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Old 02-07-2009, 12:02   #1
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True Cost of Maintenance?

My wife and I are trying to figure out the true cost of maintaining a sailboat. I have spent perhaps 50 hrs learning all I can with the ultimate goal of living aboard here in the Wash DC area. I recieve roughly $30,000 tax free anually from the veterans administration and have 20,000 saved. So I reckon we should look for a 30-34 LOA? fiberglass boat, built in the 60s or 70s, in the 15k or less range.
Assuming my boat is in good shape, and I am capable of doing most labor intensive work, what would be a reasonable amount to set aside for maintainance? i've heard anywhere a couple thousand to 6 to 8 thousand dollars. Can I even afford to keep a boat?

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Old 02-07-2009, 12:32   #2
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Yes, you can afford a boat. how much it costs all depends. On this forum you will find people like myself who live on and maintain their boats on incomes in the five thousand pound range ( eight thousand dollars to Americans) and people who insist they need 10K a year just for maintenance. There is no definitive answer. I average about fifteen hundred pounds a year on maintaining Rhosyn Mor, some years more, some less. Rhosyn is a 38 foot ketch. hopefully others will not see this as too personal a question and give figures of their own.

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Old 02-07-2009, 12:34   #3
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A large part of the cost of owning a boat is wet and dry storage. Look into what marinas charge in your area. This is a cost you cannot get out of unless you own a house with a deep water slip. The cost varies from region to region and marina to marina from over $1000 to a few hundred per month. So before you buy check this out. Also check out your insurance costs. Your fixed costs will be storage and insurance. I would say that these fixed costs might be in the area of 3 to 5 thousand dollars in the Chesapeake. This is just a ballpark guess but others in your area might have a better number. After this you've got maintenance which,depending on your skills, can be mitigated by your own labour.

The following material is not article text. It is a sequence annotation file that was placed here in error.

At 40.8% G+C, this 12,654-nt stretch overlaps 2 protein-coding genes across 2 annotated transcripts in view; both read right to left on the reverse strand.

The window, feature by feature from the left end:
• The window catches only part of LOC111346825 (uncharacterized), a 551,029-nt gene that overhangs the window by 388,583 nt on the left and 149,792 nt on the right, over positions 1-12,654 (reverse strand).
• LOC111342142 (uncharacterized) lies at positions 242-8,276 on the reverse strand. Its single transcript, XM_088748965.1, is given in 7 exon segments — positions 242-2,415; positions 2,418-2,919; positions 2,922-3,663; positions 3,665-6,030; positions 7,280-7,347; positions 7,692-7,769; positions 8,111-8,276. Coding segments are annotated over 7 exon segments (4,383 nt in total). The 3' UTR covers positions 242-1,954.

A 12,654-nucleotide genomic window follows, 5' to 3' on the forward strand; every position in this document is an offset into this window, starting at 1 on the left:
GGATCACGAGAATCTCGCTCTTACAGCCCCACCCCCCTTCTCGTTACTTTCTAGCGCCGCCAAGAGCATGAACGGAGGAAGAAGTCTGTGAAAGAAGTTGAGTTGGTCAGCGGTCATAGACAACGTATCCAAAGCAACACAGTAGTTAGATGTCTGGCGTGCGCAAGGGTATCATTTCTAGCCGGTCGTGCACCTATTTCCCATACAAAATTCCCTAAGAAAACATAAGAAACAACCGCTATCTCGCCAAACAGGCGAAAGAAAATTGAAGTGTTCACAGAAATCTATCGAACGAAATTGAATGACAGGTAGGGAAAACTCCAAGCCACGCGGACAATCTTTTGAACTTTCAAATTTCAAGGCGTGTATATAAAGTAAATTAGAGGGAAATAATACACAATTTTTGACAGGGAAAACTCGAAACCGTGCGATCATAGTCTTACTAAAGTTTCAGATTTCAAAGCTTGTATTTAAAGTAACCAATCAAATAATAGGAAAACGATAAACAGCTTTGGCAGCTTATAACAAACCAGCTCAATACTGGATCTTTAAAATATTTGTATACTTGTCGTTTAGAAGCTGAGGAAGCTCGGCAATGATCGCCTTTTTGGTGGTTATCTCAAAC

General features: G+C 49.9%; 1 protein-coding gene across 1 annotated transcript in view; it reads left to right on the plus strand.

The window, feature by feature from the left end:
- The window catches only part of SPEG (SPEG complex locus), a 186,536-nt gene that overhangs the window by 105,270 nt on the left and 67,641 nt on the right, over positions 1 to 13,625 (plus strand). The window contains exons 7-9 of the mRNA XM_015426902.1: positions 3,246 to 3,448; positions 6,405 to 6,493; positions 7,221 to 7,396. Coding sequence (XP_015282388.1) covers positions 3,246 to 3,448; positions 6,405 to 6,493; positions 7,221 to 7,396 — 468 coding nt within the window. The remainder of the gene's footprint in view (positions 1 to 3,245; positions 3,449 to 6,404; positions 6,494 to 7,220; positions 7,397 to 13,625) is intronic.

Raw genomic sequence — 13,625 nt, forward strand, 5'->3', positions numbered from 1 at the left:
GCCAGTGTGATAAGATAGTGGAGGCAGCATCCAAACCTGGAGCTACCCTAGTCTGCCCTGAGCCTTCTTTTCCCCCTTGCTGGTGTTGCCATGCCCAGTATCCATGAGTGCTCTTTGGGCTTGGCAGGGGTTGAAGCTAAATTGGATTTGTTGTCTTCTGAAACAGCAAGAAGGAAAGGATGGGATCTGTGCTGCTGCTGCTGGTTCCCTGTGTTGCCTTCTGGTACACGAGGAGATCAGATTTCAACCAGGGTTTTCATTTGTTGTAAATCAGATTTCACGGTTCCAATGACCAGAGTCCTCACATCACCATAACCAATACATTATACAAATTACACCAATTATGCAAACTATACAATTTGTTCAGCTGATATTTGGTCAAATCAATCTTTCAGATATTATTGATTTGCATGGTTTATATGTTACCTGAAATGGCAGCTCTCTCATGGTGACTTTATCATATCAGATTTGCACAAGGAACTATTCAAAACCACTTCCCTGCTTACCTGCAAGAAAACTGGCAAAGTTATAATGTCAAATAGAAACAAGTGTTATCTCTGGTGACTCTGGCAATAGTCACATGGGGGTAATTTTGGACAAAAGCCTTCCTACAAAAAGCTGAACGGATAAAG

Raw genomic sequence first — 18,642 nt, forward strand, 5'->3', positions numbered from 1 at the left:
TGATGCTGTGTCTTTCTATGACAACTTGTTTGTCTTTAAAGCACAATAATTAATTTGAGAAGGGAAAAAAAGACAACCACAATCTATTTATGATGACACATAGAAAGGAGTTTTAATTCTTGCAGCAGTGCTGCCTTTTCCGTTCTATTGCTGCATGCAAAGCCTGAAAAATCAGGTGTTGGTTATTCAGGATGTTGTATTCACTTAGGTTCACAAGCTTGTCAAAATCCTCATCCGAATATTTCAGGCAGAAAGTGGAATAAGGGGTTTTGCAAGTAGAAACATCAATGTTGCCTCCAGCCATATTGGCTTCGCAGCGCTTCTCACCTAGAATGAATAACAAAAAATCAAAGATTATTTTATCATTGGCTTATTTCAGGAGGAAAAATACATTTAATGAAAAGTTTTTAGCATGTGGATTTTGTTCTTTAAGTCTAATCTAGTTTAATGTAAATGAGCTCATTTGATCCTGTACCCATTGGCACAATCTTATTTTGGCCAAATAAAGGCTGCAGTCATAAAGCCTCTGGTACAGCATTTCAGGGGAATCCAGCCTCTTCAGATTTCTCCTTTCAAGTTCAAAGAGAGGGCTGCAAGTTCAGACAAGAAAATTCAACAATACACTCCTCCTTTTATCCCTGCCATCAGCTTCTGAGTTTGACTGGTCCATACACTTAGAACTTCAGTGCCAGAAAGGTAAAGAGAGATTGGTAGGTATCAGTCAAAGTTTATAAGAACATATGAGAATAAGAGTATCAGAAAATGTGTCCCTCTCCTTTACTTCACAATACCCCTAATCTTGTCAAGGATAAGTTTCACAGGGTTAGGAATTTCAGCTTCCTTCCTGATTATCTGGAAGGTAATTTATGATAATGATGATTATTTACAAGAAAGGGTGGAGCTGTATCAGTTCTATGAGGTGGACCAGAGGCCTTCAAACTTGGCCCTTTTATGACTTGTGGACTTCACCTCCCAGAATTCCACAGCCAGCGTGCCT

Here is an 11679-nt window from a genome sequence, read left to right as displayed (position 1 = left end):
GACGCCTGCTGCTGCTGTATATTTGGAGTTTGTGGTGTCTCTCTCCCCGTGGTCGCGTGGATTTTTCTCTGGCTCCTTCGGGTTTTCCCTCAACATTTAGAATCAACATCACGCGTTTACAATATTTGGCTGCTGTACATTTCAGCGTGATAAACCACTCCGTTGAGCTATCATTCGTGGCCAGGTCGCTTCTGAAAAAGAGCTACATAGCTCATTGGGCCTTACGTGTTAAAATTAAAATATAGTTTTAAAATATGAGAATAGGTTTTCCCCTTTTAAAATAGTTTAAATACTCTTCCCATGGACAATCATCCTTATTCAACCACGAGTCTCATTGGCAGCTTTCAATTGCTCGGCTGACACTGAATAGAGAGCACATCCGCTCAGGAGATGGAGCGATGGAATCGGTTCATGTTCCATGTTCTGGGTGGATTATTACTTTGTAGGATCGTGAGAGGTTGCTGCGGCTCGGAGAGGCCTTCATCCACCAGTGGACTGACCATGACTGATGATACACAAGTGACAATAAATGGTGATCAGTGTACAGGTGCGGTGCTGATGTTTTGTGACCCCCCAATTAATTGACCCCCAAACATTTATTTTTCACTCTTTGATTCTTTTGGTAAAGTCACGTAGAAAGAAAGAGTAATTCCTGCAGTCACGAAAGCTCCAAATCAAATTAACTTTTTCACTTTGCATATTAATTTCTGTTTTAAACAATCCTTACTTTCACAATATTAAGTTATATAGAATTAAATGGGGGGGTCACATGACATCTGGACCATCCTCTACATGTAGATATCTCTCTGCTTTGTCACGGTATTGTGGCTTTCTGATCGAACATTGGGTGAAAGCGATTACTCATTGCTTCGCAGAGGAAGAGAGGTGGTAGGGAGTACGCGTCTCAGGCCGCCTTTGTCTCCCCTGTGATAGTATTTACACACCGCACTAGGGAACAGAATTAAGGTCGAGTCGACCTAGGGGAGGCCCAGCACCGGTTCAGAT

I have a 21 year old 36 foot boat and normally spend much less than $1000 a year on maintenance. But over the twenty one years I've had this boat my maintenance bill has averaged more than $1000 per year. I try and do everything myself but over the years new sails, new canvas and a new engine have upped the annual cost. These are major cost items so if you get a boat with good sails, good canvas and a good engine your maintenance costs over the next few years might only entail haul-outs and bottom painting. So what I'm saying is it all depends on the condition of the boat you buy but I'm trying to give you some idea.
Rick I
Toronto in summer, Bahamas in winter.
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Old 02-07-2009, 12:36   #4
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Pretty open question, are you asking the ongoing maintenance cost after you have made the boat seaworthy ?(on a boat that old, getting that far alone will cost a bit) I would definitely buy something made in the 80's. A 30 footer is very capable, unless you plan on visitors staying aboard. You should be able to get a well found 30-32 footer in the $15-20K range if you take your time and look for bargains on the right boat. (investigate and know what boats fit the need ahead of time) The next question is where will you live? In a marina or on the hook? If you go to the bahamas and live on the hook, I dont know why you cant live on $1000 per month. You will need to haul and bottom paint about every year, figure maybe $650 for that. Figure oil and fuel filter changes make up another $350 per year so now you are up to $1000. Everything else is dependent on what you want and the original condition of the boat. (sails, engine, running rigging).... If you want to live in the eastern US in a marina, that's a whole nuther cost scenario... but then you asked about maintenance, but it's all connected...